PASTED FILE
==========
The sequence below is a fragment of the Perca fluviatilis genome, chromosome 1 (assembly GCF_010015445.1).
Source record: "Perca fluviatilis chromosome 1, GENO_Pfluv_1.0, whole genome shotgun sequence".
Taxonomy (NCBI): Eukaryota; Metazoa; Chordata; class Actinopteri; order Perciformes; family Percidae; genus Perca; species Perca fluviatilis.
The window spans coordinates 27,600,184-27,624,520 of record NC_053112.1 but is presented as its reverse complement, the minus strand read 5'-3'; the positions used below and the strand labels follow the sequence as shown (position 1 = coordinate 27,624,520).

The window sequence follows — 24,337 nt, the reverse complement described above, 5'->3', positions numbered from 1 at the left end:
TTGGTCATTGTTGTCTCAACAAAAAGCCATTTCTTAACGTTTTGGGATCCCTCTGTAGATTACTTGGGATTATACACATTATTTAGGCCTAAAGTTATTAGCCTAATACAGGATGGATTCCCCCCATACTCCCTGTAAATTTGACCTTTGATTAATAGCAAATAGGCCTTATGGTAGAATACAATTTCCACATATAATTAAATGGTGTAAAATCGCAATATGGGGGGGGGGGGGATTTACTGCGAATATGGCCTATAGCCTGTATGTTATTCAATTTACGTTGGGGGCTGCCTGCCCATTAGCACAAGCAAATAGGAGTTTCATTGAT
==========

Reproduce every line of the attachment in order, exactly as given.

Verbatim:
The sequence below is a fragment of the Perca fluviatilis genome, chromosome 1 (assembly GCF_010015445.1).
Source record: "Perca fluviatilis chromosome 1, GENO_Pfluv_1.0, whole genome shotgun sequence".
Taxonomy (NCBI): Eukaryota; Metazoa; Chordata; class Actinopteri; order Perciformes; family Percidae; genus Perca; species Perca fluviatilis.
The window spans coordinates 27,600,184-27,624,520 of record NC_053112.1 but is presented as its reverse complement, the minus strand read 5'-3'; the positions used below and the strand labels follow the sequence as shown (position 1 = coordinate 27,624,520).

The window sequence follows — 24,337 nt, the reverse complement described above, 5'->3', positions numbered from 1 at the left end:
TTGGTCATTGTTGTCTCAACAAAAAGCCATTTCTTAACGTTTTGGGATCCCTCTGTAGATTACTTGGGATTATACACATTATTTAGGCCTAAAGTTATTAGCCTAATACAGGATGGATTCCCCCCATACTCCCTGTAAATTTGACCTTTGATTAATAGCAAATAGGCCTTATGGTAGAATACAATTTCCACATATAATTAAATGGTGTAAAATCGCAATATGGGGGGGGGGGGGATTTACTGCGAATATGGCCTATAGCCTGTATGTTATTCAATTTACGTTGGGGGCTGCCTGCCCATTAGCACAAGCAAATAGGAGTTTCATTGAT